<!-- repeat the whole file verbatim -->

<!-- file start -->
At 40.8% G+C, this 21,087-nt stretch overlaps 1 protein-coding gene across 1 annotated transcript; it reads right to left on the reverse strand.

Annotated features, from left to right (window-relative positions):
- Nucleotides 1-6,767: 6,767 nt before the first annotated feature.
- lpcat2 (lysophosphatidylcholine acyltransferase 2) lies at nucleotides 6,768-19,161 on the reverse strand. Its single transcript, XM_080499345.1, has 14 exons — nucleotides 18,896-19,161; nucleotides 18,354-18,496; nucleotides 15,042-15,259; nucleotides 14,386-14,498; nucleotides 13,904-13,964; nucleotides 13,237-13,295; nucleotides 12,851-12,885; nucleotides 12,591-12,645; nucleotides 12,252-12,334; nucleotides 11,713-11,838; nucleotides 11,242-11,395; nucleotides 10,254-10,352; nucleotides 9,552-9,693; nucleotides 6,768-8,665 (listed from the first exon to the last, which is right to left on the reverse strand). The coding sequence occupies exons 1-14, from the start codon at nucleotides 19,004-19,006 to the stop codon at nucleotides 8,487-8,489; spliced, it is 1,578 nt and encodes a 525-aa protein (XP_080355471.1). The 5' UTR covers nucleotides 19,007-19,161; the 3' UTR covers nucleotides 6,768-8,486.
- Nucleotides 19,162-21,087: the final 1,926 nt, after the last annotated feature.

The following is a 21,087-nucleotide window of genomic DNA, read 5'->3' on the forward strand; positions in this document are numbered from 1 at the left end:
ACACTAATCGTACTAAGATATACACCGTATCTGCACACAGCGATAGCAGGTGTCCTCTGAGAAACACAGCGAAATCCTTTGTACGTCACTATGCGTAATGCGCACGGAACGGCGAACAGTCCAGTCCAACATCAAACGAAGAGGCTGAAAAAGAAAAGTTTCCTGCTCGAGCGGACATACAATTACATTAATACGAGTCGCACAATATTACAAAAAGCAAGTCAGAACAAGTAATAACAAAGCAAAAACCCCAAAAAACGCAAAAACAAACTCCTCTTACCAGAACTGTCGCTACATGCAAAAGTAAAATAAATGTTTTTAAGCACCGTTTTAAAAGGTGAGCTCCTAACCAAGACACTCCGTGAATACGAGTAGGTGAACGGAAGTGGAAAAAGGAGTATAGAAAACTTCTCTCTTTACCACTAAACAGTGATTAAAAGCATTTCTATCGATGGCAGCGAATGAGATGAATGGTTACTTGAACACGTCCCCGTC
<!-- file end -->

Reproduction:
At 40.8% G+C, this 21,087-nt stretch overlaps 1 protein-coding gene across 1 annotated transcript; it reads right to left on the reverse strand.

Annotated features, from left to right (window-relative positions):
- Nucleotides 1-6,767: 6,767 nt before the first annotated feature.
- lpcat2 (lysophosphatidylcholine acyltransferase 2) lies at nucleotides 6,768-19,161 on the reverse strand. Its single transcript, XM_080499345.1, has 14 exons — nucleotides 18,896-19,161; nucleotides 18,354-18,496; nucleotides 15,042-15,259; nucleotides 14,386-14,498; nucleotides 13,904-13,964; nucleotides 13,237-13,295; nucleotides 12,851-12,885; nucleotides 12,591-12,645; nucleotides 12,252-12,334; nucleotides 11,713-11,838; nucleotides 11,242-11,395; nucleotides 10,254-10,352; nucleotides 9,552-9,693; nucleotides 6,768-8,665 (listed from the first exon to the last, which is right to left on the reverse strand). The coding sequence occupies exons 1-14, from the start codon at nucleotides 19,004-19,006 to the stop codon at nucleotides 8,487-8,489; spliced, it is 1,578 nt and encodes a 525-aa protein (XP_080355471.1). The 5' UTR covers nucleotides 19,007-19,161; the 3' UTR covers nucleotides 6,768-8,486.
- Nucleotides 19,162-21,087: the final 1,926 nt, after the last annotated feature.

The following is a 21,087-nucleotide window of genomic DNA, read 5'->3' on the forward strand; positions in this document are numbered from 1 at the left end:
ACACTAATCGTACTAAGATATACACCGTATCTGCACACAGCGATAGCAGGTGTCCTCTGAGAAACACAGCGAAATCCTTTGTACGTCACTATGCGTAATGCGCACGGAACGGCGAACAGTCCAGTCCAACATCAAACGAAGAGGCTGAAAAAGAAAAGTTTCCTGCTCGAGCGGACATACAATTACATTAATACGAGTCGCACAATATTACAAAAAGCAAGTCAGAACAAGTAATAACAAAGCAAAAACCCCAAAAAACGCAAAAACAAACTCCTCTTACCAGAACTGTCGCTACATGCAAAAGTAAAATAAATGTTTTTAAGCACCGTTTTAAAAGGTGAGCTCCTAACCAAGACACTCCGTGAATACGAGTAGGTGAACGGAAGTGGAAAAAGGAGTATAGAAAACTTCTCTCTTTACCACTAAACAGTGATTAAAAGCATTTCTATCGATGGCAGCGAATGAGATGAATGGTTACTTGAACACGTCCCCGTC